COVID-19 and housing – Ontario housing law basics

March 5, 2021

  • Can my landlord enter my unit during the pandemic / lockdown?

    Generally, landlords are permitted to enter a tenant’s unit with a minimum of 24 hours notice if they provide a valid reasonThe current Emergency Order does not contain any rules or restrictions for landlords preventing them from entering a tenant’s unit. During the current lockdown, the provincial government has asked that landlords and tenants act with patience and understanding and follow public health guidelines. The Ontario provincial government has encouraged landlords to limit their notices to enter, but the current Emergency Order does not contain any legal changes to the law surrounding landlords entering a unit. Landlords are still able to issue notices of entry and they will expect to be able to enter the unit.

    More information is available on the Ontario government’s COVID-19 page:

  • What should I do if I have a health-related concern with my landlord entering my unit?

    We recommend that you contact your landlord and ask about the health and safety precautions that will be taken when they enter your unit.

    If your landlord refuses to take any health or safety precautions in line with public health guidelines, you may file a complaint with the Rental Housing Enforcement Unit.

    How to file a complaint with the Rental Housing Enforcement Unit:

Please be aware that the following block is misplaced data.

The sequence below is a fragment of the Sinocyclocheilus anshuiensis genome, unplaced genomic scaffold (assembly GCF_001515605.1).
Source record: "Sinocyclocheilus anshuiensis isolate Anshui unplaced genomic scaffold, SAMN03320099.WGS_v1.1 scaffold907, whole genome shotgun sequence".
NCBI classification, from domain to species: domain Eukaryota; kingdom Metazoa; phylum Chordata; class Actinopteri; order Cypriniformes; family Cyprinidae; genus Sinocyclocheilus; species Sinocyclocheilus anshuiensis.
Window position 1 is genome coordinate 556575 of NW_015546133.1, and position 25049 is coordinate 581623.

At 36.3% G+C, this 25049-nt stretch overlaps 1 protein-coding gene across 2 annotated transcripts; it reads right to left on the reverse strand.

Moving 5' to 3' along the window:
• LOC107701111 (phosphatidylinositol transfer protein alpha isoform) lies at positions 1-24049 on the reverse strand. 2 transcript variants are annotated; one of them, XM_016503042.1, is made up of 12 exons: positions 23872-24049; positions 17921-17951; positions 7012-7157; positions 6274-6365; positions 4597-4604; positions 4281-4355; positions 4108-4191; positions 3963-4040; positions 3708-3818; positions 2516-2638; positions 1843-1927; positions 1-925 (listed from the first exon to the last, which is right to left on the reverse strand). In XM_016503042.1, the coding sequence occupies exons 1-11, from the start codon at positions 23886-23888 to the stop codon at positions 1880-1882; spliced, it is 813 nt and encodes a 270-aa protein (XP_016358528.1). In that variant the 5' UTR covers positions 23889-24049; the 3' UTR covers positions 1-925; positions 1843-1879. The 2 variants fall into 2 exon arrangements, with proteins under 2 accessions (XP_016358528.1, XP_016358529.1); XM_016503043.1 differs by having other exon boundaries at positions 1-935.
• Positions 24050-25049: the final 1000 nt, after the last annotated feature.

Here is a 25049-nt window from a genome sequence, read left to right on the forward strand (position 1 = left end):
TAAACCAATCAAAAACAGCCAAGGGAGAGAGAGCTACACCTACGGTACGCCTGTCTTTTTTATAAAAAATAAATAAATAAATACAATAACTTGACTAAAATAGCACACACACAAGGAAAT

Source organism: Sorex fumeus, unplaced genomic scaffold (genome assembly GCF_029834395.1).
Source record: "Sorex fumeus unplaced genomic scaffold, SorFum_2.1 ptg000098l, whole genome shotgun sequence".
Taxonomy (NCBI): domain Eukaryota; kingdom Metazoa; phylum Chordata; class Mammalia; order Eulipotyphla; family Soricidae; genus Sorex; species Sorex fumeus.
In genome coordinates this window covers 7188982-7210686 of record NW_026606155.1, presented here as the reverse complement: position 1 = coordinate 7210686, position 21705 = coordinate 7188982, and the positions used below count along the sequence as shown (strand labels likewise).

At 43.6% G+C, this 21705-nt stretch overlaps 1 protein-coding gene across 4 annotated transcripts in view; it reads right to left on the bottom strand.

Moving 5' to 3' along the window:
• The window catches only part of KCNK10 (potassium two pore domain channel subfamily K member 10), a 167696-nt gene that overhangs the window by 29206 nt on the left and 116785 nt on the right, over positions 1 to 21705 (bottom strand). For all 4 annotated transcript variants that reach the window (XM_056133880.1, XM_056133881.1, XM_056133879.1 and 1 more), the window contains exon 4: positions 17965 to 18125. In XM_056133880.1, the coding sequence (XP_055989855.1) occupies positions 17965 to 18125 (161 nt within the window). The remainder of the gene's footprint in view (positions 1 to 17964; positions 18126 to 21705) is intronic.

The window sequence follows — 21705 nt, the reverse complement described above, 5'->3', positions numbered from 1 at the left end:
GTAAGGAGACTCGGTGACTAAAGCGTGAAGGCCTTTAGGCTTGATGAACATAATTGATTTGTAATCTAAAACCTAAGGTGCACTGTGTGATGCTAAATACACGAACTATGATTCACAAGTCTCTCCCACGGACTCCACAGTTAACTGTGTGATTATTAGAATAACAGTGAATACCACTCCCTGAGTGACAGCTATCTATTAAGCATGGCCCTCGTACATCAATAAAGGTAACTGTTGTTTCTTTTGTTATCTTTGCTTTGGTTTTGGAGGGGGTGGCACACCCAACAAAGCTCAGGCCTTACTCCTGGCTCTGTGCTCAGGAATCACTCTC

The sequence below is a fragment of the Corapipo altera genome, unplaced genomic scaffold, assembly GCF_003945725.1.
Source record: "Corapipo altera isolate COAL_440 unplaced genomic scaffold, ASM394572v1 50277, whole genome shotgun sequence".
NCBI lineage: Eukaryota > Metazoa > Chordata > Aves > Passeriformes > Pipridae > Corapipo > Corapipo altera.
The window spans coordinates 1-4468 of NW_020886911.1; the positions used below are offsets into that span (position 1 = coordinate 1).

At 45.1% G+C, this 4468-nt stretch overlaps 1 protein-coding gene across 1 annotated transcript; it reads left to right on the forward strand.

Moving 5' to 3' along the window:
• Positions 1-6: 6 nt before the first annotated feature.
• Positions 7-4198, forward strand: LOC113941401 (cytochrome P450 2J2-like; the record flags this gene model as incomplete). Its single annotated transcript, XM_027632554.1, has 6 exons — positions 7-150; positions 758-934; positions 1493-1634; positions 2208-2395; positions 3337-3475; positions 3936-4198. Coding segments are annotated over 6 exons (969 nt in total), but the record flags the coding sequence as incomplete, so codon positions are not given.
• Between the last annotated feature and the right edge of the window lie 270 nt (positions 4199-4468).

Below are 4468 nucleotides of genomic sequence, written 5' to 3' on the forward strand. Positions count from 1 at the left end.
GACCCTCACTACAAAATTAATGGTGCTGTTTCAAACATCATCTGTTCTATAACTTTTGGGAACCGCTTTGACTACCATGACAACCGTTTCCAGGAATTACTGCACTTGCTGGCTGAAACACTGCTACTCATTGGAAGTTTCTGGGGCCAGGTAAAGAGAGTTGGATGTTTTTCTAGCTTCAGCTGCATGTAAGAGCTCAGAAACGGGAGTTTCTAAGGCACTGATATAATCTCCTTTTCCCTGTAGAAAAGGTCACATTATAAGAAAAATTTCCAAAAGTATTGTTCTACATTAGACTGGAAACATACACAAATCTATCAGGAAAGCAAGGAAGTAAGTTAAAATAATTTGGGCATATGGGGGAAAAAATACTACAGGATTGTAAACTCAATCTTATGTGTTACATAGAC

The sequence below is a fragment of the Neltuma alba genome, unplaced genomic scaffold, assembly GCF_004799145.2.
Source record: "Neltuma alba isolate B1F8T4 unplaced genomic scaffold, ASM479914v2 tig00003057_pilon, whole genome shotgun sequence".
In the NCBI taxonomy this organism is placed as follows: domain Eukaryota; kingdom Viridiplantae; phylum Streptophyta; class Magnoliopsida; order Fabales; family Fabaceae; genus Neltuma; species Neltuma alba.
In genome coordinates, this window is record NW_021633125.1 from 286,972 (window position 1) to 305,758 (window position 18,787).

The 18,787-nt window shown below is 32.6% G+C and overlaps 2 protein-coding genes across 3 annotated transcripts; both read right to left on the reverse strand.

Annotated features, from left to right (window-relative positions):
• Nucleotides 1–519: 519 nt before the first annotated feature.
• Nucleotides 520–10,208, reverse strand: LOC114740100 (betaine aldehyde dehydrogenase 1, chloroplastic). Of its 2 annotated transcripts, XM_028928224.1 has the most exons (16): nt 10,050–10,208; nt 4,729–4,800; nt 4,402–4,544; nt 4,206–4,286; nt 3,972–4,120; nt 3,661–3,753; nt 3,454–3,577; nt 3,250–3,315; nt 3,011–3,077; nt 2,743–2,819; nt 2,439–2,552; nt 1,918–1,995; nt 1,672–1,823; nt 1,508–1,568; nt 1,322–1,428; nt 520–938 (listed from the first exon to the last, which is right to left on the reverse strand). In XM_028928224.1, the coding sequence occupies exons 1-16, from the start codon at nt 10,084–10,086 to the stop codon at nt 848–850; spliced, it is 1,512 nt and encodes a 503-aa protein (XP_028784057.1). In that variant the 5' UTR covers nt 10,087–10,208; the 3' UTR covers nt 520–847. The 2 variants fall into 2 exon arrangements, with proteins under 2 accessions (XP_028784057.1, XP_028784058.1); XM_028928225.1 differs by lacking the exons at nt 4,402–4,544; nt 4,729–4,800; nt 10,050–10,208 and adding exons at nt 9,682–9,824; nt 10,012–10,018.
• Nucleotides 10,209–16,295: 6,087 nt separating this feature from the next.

• Call: 1-888-772-9277 OR 416-585-7214
    • Provide them with the following information:
      • your name and contact information
      • your landlord’s name and contact information
      • details of the complaint, for example the date and what happened
      • supporting documentation, for example notice of entry or relevant emails

    Your local community health centre may have more information and resources about how to approach the situation.

    → Find your local community health centre

  • I have an underlying health condition or disability and am worried about my landlord entering my unit. What can I do?

    Many tenants have underlying health conditions or disabilities that make them particularly vulnerable to COVID-19. These tenants have often taken extra precautions to avoid contact with others and may be deeply frightened or concerned by a landlord’s request to enter their unit.

    If you find yourself in this situation, you can ask that your landlord makes accommodation for you under the Ontario Human Rights Code.

    Under the Code, your landlord is obligated to accommodate you, up to the point of “undue hardship”. If your concern about your landlord entering your unit is connected to a disability, you can request that your landlord accommodate your disability. This could include requesting that your landlord takes extra measures to maintain physical distance, uses specific personal protective equipment, or provides you with longer than the regular 24 hours prior notice before entering your unit, so that you have enough time to make arrangements to vacate the unit.

    CCHR has a self-advocacy toolkit that walks tenants through the process of requesting accommodation from their landlord. If you have made a request, and you believe that you have not been properly accommodated by your landlord, you can file an application with the Human Rights Tribunal of Ontario.